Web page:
Crandon lines the trucks up side by side in a “land rush” start. Turn 1 was a busy place f
It’s a high-speed ballet of off-road excess. Trucks slam-dancing on dirt, propelled by 900 hp. Speeds top 100 mph and competitors are airborne for more than 100 feet. Putting power to the ground and the driver finesse in this violent yet somehow artful meshing of man, machine, and terrain have drawn race fans to Crandon, Wisconsin, for the past 42 years.
The local Jaycees staged the first off-road race in Crandon way back in 1970. The early “brush runs” were 101-mile enduros on trails through the woods. Over the years, the annual race evolved into a true short-course competition and moved to the current permanent location in 1984.
Crandon is unique in the way the community embraces the sport of off-roading. In a town with a population of less than 2,000 people located two hours north of Green Bay, Wisconsin, Crandon residents open their arms to swarms of off-road race fans for two weekends each year. Both the Spring Run and the Labor Day weekend “World Championships” are currently part of the Traxxas TORC Series presented by Amsoil. During Labor Day weekend, around 50,000 hardcore off-road race fans pass through the gates.
Brad Lovell has been a consistent podium finisher this season and continued the trend at C
In addition to the high speeds, technical sections, and intimidating features, Crandon International Off-Road Raceway is quite simply one of the most beautiful motorsports parks in the world. The 13⁄4-mile circuit is natural terrain carved out of the rolling hills in the Northwoods of Wisconsin. The dedicated track crew continues to refine the racecourse, and recent modifications have pushed speeds higher and allowed track records to fall. That adds up to a better show for race fans and new challenges for drivers.
While the exotic Pro 4x4 trucks can cost upward of $300,000, you don’t need a six-figure budget to race at Crandon. There are plenty of entry-level, grassroots classes that will fulfill the need for speed. From Stock Truck and Classix Race Car to 1600 Buggy, the race action is intense. The various sportsman classes allow drivers to move up to faster, more powerful machines as sponsorships and budgets allow. When you get up to ranks of Super Buggies, Limited 4x4 Trucks, and Super Trucks, the competition and speeds are a great transition for those hoping to make the jump to Pro classes.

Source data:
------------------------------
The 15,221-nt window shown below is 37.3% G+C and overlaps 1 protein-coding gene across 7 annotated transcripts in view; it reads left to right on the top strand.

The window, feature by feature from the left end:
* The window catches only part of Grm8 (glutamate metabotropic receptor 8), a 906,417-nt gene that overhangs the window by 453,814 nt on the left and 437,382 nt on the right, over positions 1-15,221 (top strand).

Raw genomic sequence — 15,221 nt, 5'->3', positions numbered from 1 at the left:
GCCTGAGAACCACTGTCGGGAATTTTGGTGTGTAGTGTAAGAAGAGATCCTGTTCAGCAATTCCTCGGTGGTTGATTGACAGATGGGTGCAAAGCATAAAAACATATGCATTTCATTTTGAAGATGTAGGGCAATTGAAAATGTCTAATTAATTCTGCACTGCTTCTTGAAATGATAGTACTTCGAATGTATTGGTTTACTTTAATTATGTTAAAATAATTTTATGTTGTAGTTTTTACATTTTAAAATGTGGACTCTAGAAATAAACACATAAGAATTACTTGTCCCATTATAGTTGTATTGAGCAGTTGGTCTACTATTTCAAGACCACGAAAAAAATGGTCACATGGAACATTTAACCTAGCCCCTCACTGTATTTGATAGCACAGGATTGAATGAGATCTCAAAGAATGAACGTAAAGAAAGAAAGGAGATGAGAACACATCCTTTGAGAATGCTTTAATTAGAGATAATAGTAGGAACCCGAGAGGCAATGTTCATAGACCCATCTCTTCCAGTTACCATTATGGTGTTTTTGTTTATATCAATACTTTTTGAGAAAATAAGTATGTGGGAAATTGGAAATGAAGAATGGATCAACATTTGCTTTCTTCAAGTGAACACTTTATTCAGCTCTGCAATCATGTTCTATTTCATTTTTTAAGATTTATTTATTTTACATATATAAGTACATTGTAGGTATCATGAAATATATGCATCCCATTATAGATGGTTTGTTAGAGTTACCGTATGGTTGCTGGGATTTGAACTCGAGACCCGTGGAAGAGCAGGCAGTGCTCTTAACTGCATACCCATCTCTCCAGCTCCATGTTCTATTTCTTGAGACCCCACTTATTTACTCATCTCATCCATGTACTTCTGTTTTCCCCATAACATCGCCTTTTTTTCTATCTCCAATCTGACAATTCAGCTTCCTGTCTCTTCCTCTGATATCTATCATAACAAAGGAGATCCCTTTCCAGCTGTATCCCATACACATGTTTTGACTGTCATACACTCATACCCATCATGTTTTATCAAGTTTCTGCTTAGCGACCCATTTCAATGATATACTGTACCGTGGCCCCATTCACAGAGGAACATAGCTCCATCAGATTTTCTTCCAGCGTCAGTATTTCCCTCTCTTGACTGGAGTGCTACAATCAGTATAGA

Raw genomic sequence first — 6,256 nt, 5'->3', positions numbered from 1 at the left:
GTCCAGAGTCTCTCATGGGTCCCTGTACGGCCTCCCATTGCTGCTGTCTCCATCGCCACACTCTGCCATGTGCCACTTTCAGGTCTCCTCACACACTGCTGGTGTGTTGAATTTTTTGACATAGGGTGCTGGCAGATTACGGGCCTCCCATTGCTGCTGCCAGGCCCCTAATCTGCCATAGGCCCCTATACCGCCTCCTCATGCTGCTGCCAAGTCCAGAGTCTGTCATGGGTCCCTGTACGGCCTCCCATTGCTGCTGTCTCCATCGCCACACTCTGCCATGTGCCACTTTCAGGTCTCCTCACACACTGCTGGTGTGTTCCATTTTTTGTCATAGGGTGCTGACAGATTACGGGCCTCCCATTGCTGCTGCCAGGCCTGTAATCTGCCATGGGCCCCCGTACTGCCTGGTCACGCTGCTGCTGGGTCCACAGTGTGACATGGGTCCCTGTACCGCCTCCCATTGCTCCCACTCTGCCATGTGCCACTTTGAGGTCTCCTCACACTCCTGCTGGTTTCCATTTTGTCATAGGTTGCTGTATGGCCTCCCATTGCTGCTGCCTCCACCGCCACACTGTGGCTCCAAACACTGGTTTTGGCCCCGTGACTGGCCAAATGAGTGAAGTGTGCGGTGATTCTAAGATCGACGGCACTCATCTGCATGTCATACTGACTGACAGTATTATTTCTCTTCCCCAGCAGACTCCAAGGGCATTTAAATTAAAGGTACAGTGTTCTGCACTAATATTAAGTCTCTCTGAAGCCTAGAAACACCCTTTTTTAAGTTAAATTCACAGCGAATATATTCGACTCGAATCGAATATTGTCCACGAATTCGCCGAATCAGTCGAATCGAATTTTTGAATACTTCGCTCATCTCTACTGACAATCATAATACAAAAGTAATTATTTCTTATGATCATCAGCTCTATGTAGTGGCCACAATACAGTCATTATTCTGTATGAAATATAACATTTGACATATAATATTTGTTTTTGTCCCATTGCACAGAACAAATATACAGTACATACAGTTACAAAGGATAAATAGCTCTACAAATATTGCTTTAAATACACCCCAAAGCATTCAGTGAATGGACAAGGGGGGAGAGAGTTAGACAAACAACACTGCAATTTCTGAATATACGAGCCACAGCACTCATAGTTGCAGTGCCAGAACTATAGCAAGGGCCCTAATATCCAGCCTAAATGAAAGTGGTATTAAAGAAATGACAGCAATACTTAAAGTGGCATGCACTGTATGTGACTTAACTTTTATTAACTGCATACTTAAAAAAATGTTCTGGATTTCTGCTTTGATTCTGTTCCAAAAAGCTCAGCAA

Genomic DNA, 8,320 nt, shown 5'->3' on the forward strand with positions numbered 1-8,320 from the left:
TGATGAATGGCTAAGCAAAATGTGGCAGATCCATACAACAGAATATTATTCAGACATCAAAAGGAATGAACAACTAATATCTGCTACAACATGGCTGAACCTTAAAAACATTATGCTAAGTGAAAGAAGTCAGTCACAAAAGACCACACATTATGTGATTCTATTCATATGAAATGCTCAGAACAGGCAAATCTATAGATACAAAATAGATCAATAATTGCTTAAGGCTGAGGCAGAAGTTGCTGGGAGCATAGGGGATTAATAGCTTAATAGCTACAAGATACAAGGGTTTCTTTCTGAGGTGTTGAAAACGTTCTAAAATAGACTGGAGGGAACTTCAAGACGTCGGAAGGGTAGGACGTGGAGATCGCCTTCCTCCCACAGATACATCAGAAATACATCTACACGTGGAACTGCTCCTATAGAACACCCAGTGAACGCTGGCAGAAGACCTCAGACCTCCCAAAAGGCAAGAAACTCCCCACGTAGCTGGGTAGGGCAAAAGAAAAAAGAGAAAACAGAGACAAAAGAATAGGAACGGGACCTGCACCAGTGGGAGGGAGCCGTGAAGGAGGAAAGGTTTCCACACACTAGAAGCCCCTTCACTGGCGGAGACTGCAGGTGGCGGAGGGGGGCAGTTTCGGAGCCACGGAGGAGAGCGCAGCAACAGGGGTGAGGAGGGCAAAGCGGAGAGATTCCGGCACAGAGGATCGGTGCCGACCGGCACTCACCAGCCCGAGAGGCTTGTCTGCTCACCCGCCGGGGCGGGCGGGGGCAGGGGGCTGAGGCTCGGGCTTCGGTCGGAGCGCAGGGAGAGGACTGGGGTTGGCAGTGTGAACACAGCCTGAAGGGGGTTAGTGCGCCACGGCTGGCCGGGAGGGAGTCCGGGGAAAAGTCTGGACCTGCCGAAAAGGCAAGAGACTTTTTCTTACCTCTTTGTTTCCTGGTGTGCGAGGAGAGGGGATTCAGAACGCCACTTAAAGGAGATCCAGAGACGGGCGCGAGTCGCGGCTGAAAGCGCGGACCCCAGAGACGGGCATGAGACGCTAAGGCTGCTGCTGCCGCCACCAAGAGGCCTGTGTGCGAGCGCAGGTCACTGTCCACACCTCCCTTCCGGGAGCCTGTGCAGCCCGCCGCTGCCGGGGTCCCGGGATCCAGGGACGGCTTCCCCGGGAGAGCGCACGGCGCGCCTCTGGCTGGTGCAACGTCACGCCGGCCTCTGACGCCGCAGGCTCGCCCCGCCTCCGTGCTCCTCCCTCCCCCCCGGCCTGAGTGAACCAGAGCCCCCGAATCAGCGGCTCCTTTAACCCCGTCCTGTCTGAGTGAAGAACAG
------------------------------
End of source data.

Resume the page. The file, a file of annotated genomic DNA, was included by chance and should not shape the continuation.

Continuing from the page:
The three-day race weekend was capped off with the running of the Amsoil Cup. Last year when BorgWarner decided to pull its long-running BorgWarner Cup race, series sponsor Amsoil stepped up to keep the tradition alive. Like the BorgWarner Cup, the Amsoil Cup is unique in that it pits Pro 2WD trucks against Pro 4x4s. The Pro 2WDs are given a head start, since their lap times are a little slower. To win, a Pro 4x4 must catch and pass the entire Pro 2WD field.
Last year, Scott Douglas did exactly that, breaking away to lead the 4x4s then dice through the 2WDs to the checkered flag. It was a fitting tribute to his title sponsor Amsoil. This year, Douglas nearly repeated his success, but heavier Pro 4x4 traffic and a very fast Boss Snowplow Nissan Titan driven by Chad Hord beat him to the checkered flag. Hord jumped out to an early lead and drove flawless qualifying style laps to win the race.
One thing you’ll notice about Crandon is that you see many of the same faces at every race. Both racers and race fans will agree it’s an addicting place. Once it’s in your blood you’ll be back again for another fix. Crandon is simply the best short-course off-road racing in the world.
Chad Hord won the 2nd annual Amsoil Cup race in his Pro 2WD Boss Snowplow Nissan Titan, na
Adrian “Wildman” Cenni pulled off a hat trick and won all three rounds of Pro 4x4 racing i
Traxxas driver Jeff Kincaid won the Forest County Potawatomi Chairman’s Cup race in convin
This rat rod flat fender was a big hit in the Crandon parade and with the fans cruising Cr
Veteran short-course racer Dan Baudoux took home the World Champion title in the Super Tru
2010 Amsoil Cup winner Scott Douglas had to work his way through the Pro 4x4 field before
Last year’s winner, Scott Douglas, in his Amsoil-sponsored four-wheel-drive truck almost ran down Chad Hord’s Pro 2WD (they get a head start) but ran out of time in the closing laps. Monster Energy’s Johnny Greaves finished Third behind Douglas.
Crandon crowns the winner of each race “World Champion,” putting more prestige into the series points races. The 2011 champions are: Matt Ives in Stock Truck, Scott Mueller in Classix, Bradley Lamarche in Formula 4x4, Brad Erickson in 1600 Buggy, Steve Oman in 1600 Light Buggy, Al Konitzer in Super Stock Truck, Dan Baudoux in Super Truck, Larry Job in Super Buggy, Andrew Caddell in Pro Light, Brice Menzies in Pro 2WD, and Adrian Cenni in Pro 4x4.